Ukraine, Briefly

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This week, Ukrainian President Volodymyr Zelenskyy made an official visit to the United States, meeting President Joe Biden and US lawmakers in an effort to urge bipartisan support for more aid to Ukraine, CBS News reported. In an address to Congress where he received multiple standing ovations, Zelenskyy thanked the US for its support against Russia’s invasion but urged lawmakers that “this battle cannot be frozen and postponed.” Following his US visit, European Union officials said Zelenskyy and the bloc’s leaders will hold a summit in February focusing on how the EU can further support Ukraine against Russia, Reuters noted.

In other Ukraine-related news:

  • Zelenskyy’s visit to the US comes as his Russian counterpart, Vladimir Putin, is visiting neighboring Belarus, which has sparked concerns that he is seeking to drag the country into his war on Ukraine, The Hill wrote. Analysts believe Russia may be attempting to drive Belarus into the war, or it may just be exploiting the fear of Belarus’s involvement to frighten Western nations and Ukraine. At the same time, China and Russia conducted naval drills this week, which Chinese officials said aim to “further deepen” cooperation between the two nations, according to the Associated Press.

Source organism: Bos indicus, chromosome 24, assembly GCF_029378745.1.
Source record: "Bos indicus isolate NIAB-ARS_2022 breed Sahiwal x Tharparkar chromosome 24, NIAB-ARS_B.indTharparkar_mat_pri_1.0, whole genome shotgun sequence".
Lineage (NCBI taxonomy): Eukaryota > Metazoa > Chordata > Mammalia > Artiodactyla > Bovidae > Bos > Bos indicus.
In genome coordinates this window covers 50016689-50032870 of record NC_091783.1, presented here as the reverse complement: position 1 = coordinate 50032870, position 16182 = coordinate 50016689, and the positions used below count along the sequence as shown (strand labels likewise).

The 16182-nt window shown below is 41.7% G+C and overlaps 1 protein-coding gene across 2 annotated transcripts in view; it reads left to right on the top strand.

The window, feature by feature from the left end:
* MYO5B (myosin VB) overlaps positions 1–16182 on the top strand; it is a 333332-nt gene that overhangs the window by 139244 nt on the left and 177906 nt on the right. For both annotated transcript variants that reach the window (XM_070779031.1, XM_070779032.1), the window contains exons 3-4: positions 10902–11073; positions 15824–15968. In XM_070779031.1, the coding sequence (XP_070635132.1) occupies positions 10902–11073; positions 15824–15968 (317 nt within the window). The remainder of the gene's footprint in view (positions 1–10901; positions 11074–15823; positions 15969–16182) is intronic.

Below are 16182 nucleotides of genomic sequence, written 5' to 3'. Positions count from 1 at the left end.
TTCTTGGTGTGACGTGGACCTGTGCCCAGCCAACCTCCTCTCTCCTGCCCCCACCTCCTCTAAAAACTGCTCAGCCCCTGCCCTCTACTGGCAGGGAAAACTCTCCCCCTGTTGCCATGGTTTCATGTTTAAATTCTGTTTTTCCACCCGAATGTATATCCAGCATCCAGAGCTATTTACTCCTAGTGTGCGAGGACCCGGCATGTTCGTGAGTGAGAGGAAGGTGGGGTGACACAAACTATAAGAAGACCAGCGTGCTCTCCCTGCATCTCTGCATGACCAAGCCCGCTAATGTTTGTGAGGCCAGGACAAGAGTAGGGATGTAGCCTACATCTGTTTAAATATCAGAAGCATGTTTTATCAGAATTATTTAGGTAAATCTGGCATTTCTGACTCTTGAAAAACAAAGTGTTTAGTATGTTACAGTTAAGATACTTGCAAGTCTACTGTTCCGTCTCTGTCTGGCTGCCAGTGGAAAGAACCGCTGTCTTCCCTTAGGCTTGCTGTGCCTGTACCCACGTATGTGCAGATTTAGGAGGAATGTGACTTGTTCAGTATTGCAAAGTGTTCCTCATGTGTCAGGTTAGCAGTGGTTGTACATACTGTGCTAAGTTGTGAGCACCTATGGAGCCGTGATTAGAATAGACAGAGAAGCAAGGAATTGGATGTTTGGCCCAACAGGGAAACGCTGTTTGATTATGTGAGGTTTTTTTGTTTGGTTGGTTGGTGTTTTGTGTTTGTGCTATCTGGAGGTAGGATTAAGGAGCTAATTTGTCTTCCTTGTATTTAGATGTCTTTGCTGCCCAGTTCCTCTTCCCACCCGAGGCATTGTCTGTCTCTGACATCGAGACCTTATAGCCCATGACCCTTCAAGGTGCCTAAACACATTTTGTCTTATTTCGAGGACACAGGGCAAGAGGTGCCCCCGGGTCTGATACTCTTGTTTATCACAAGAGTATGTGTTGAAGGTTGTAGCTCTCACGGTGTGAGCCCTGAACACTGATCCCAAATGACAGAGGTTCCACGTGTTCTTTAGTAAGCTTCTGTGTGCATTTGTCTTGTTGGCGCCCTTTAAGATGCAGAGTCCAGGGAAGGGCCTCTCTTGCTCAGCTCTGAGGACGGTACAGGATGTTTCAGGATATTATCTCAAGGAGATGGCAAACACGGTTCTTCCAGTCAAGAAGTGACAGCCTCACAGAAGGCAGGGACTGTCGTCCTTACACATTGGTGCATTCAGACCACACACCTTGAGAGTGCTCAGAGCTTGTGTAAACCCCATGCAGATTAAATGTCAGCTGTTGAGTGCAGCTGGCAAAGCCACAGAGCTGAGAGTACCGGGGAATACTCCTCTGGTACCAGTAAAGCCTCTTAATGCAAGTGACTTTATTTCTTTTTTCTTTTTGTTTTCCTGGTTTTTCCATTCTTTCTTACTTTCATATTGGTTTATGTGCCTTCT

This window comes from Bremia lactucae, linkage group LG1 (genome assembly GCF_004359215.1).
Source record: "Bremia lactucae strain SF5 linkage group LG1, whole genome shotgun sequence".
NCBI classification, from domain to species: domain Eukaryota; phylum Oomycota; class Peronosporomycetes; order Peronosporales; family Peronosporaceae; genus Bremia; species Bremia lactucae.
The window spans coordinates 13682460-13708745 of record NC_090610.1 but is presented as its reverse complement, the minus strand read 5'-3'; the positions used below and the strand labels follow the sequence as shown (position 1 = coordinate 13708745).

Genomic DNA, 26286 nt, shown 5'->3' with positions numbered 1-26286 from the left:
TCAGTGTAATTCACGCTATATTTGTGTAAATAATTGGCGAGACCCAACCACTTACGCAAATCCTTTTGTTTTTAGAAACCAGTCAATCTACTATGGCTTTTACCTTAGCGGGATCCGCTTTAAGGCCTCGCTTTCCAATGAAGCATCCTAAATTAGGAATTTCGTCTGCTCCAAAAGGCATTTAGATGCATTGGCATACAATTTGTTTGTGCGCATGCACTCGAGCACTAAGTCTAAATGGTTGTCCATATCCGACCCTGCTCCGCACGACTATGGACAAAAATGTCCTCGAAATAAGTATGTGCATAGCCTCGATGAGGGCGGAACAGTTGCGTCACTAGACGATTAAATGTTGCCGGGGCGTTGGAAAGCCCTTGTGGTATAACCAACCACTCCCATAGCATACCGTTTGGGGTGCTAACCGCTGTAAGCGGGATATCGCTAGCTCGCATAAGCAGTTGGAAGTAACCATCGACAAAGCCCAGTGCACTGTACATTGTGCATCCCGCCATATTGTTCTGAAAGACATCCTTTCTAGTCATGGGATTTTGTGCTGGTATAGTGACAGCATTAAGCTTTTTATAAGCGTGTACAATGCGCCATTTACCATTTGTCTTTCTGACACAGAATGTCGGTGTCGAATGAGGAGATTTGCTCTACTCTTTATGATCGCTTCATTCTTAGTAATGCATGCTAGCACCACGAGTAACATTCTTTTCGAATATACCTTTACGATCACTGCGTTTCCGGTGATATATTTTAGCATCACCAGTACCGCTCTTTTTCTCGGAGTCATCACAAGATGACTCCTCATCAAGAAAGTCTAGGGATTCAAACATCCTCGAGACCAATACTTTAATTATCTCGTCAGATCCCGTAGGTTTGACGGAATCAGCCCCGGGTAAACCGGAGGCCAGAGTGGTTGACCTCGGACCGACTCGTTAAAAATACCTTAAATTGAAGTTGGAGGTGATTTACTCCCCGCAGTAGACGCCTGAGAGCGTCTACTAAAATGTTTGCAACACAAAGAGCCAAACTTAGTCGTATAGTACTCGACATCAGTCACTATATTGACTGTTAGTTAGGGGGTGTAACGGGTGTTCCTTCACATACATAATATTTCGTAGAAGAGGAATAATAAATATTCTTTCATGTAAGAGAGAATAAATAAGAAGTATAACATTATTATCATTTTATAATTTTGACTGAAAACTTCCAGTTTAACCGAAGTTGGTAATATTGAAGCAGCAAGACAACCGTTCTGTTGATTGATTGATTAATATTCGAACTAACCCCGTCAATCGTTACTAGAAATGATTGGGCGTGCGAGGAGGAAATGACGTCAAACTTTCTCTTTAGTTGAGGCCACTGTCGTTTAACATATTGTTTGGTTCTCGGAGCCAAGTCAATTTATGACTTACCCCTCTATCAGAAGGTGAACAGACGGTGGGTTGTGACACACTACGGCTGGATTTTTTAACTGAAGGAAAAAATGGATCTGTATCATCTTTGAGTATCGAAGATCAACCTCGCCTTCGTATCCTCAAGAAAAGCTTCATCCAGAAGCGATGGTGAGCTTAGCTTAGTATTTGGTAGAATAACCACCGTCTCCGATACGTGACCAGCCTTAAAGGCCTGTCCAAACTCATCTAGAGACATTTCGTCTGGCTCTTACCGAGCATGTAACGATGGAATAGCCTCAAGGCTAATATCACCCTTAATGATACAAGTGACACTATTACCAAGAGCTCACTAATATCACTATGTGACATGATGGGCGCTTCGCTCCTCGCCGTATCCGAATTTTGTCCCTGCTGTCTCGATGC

• A number of European officials suggested that Russia may not be responsible for the attack on the Nord Stream pipelines in September, the Washington Post added. Officials noted that months of investigations have not produced evidence suggesting that Russia was behind the sabotage. The explosion prompted many world leaders to initially blame Moscow for sabotaging the undersea pipeline built to carry natural gas from Russia to Europe. Meanwhile, Kazakhstan intends to launch a test project next month to carry oil to Germany via Russia’s large Druzhba (“Friendship”) pipeline, despite an EU ban on the vast majority of Russian oil imports due to Moscow’s ongoing unjustified invasion of Ukraine, Radio Free Europe said.
  • Japan approved a plan Thursday to extend the lifespan of nuclear reactors, replace old ones, and even build new ones, a dramatic turnaround in a country that previously vowed to phase out atomic power after the Fukushima accident more than a decade ago, the Associated Press reported. Japanese leaders have begun to return to nuclear energy in the face of global fuel shortages, rising prices, and pressure to decrease carbon emissions – but the announcement was their clearest pledge yet after remaining silent on building more reactors.

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